Doughboy Diaries: F&M Student Experience in World War I
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E.Hawk Altick Research Prize.pdf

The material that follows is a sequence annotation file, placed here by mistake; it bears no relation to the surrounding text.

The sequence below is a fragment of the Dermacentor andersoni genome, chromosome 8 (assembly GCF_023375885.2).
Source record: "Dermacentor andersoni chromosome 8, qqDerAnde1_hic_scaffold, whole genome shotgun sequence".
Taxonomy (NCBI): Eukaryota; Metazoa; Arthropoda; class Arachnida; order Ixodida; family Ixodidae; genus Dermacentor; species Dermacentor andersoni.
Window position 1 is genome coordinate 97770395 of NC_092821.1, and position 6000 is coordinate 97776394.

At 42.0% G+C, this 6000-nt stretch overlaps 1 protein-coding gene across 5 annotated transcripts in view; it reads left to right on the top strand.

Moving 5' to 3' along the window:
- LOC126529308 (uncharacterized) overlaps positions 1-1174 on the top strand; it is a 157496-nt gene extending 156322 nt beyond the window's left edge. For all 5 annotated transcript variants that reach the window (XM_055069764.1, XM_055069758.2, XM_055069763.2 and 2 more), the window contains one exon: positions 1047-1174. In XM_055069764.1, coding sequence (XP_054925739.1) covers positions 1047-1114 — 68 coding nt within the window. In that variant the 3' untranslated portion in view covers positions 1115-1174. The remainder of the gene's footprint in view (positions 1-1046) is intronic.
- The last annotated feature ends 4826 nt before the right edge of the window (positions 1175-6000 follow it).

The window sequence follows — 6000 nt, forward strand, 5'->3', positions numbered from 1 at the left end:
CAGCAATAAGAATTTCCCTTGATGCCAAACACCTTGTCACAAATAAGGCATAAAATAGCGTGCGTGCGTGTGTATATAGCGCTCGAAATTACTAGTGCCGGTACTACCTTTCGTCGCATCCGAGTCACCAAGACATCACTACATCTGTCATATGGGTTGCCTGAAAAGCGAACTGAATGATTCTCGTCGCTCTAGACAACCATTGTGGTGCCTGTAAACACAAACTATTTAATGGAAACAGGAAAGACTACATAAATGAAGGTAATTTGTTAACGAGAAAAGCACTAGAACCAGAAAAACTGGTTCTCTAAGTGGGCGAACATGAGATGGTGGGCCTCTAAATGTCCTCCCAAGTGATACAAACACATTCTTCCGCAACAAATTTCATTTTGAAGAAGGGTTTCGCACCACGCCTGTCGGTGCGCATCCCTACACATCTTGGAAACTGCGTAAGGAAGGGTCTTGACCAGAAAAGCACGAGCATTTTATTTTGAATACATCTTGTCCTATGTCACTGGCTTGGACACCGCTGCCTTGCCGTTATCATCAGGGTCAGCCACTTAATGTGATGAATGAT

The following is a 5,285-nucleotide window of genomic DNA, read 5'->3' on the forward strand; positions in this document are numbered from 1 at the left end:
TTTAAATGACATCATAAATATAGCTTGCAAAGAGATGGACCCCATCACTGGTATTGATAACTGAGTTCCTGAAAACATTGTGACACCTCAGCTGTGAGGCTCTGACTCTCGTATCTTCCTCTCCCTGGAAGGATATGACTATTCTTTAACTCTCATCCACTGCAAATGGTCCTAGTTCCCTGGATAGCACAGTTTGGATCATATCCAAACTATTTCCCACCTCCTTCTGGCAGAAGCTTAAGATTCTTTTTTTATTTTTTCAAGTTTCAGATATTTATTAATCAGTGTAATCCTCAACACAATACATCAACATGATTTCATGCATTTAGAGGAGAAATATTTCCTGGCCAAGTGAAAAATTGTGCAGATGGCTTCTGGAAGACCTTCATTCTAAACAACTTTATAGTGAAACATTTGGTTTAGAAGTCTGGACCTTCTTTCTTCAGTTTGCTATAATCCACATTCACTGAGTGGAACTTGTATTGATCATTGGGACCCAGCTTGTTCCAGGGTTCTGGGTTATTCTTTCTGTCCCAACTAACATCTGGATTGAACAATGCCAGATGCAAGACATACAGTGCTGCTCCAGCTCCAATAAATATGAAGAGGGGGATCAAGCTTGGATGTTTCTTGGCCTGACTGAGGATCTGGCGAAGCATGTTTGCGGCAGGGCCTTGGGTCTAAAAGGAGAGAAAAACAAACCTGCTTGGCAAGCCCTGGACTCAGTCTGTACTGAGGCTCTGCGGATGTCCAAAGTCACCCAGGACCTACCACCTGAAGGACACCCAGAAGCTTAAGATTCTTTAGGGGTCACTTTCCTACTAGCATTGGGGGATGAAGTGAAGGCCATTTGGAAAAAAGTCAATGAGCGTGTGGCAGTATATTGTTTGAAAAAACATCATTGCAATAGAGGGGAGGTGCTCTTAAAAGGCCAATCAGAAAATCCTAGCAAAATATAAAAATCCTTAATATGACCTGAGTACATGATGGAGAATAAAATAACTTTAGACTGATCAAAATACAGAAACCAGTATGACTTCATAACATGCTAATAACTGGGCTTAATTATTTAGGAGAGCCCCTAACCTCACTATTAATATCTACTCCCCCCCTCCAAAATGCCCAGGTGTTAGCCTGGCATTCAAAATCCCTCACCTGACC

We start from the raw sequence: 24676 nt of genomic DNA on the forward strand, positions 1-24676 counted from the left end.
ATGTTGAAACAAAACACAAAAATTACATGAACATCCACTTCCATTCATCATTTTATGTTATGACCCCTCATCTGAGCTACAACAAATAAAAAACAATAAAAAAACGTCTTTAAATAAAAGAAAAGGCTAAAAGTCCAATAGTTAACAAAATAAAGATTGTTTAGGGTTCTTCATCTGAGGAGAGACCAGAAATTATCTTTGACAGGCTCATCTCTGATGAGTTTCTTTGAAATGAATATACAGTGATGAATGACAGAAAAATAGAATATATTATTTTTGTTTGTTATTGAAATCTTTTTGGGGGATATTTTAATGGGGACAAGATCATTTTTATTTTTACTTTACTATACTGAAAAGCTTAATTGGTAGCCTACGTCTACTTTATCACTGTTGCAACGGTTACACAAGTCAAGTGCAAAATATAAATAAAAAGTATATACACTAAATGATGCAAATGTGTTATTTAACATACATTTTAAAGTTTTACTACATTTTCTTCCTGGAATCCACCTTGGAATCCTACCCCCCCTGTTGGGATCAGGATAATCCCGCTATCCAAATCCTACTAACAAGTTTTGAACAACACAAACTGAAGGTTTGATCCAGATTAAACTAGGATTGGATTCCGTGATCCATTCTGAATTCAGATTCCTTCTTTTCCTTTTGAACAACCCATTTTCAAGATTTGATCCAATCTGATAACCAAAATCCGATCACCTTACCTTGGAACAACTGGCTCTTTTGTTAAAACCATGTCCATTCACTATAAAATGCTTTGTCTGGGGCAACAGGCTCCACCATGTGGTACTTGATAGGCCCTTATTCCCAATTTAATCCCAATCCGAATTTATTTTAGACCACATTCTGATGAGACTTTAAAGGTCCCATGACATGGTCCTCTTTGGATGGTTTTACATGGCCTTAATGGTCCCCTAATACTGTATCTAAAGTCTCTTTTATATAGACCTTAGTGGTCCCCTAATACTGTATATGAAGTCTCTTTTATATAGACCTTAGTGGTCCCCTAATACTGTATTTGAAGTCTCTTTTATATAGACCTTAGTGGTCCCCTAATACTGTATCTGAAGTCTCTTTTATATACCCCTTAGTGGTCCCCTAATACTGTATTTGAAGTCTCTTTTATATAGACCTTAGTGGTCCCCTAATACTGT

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My research as a Hackman Scholar during the summer of 2015 features two diaries, both in the possession of the Franklin & Marshall College Archives and Special Collections. They reveal the lives of two F&M students during World War I. The first diarist is J. Reah Hollinger of the Class of 1917, who enlisted in Ambulance Company 111 just after his graduation. This company consisted mainly of F&M students and Lancaster locals, and was organized by Dr. Charles P. Stahr, F&M Class of 1897, a prominent physician in Lancaster and son of College President John Summers Stahr. The unit served in northeast France. The other diarist, David A. Landis, a 1914 graduate of the F&M Academy who later attended Swarthmore College, enlisted in the 26th Engineers Regiment and served along the Alsace-Lorraine border between France and Germany. With guidance from Louise Stevenson, professor of history and American studies, I transcribed these diaries and documented their contents in a digital format. The transcription document not only includes the text of the diaries as it appeared in writing, but also some French translation and footnotes to explain slang terms and provide cultural context. With the assistance of Michael Lear, Archives and Special Collections Assistant, and Jessica Gutacker, Research Services Librarian, I traced the pathways of the soldiers' travels on WWI period maps. Using all city names mentioned by the diarists, I began with the soldiers’ arrival in France and tracked their wartime engagement along the border with Germany through their ultimate debarkation in New York City. I continued work on this project in Spring 2016 by drafting an essay to situate the content of the diaries in the larger context of the World War I experience. The diaries of J. Reah Hollinger and David Landis present an intimate lesson on the day-to-day life of the WWI soldier. Neither man fought in the front lines or experienced combat directly; their diaries instead shed light upon to other tasks performed by the military. Hollinger was an ambulance driver and French interpreter, and Landis transported water to soldiers in combat. Both diarists focus almost exclusively on the emotional aspects of their experience, lacking frequent descriptions of the gruesome actions of war. These diaries expose the monotonous routine of army life, the emotional toll of living in a war zone at a great distance from home, and how the soldiers found entertainment and forged friendships to cope with their boredom and loneliness. The diaries also teach about the way in which these recent college graduates approached the experience of military service. Hollinger enrolled in classes at a French University after the armistice, and Landis connected with Swarthmore alumni in other companies.